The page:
Early Ryukyuan History: A New Model

Hardback: $75.00
ISBN-13: 9780824897635
Published: July 2024

Additional Information

342 pages | 45 b&w illustrations
  • About the Book
  • The Ryukyu islands have been inhabited by humans for over 30,000 years. Their modern population, however, did not come from stone-age ancestors, nor did distinctive forms of Ryukyuan culture, such as sacred groves or stone-walled castles, emerge from within the islands. Instead, different groups of people lived in the Ryukyu islands at various points in history. Starting with the earliest extant human remains and ending with the formation of a centralized state in the early 1500s, Early Ryukyuan History traces the people, culture, technologies, goods, and networks that entered different parts of Ryukyu over time. In the process, it synthesizes decades of research in archaeology and anthropology, recent advances in genetic evidence, and conventional documentary sources to advance a new model for the early development of the Ryukyu islands, thoroughly rewriting early Ryukyuan history.

    Taking a multidisciplinary approach grounded in archaeology, this resource presents an updated framework for understanding early Ryukyu along with a new narrative featuring a fascinating cast of characters. Linked by the ocean into the East China Sea, the early Ryukyu islands were never isolated. People and technologies arrived from across the sea and became the prime movers of early Ryukyuan society. The most consequential of these external agents were waves of immigrants, mainly from the Japanese islands, who settled the Ryukyu islands during the eleventh and twelfth centuries and replaced the islands’ previous Jōmon population. While the physical environment of the Ryukyu islands was not conducive to cereal agriculture, the islands were well situated for trading and raiding, and trade became the driving force behind societal development.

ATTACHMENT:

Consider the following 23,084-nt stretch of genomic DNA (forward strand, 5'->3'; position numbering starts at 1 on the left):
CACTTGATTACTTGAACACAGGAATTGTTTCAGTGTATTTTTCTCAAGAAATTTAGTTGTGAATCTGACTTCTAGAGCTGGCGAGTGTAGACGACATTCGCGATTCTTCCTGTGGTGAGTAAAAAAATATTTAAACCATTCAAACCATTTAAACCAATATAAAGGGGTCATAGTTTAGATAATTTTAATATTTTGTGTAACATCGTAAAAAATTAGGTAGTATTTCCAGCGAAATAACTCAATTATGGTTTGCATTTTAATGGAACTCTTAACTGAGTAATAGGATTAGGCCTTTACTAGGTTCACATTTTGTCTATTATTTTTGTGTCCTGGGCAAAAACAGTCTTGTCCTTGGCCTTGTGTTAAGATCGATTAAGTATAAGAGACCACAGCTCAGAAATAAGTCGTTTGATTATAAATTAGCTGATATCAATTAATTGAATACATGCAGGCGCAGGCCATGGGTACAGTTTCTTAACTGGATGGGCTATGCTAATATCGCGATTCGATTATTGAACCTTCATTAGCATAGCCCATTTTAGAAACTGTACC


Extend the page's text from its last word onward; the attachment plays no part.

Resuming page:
In Early Ryukyuan History, Gregory Smits reappraises the most fundamental questions and topics in early Ryukyuan history, providing new models of migration and settlement, regional trade, political geography, warfare, and state formation.

  • About the Author(s)
    • Gregory Smits, Author

      Gregory Smits is professor of history and Asian studies at Pennsylvania State University.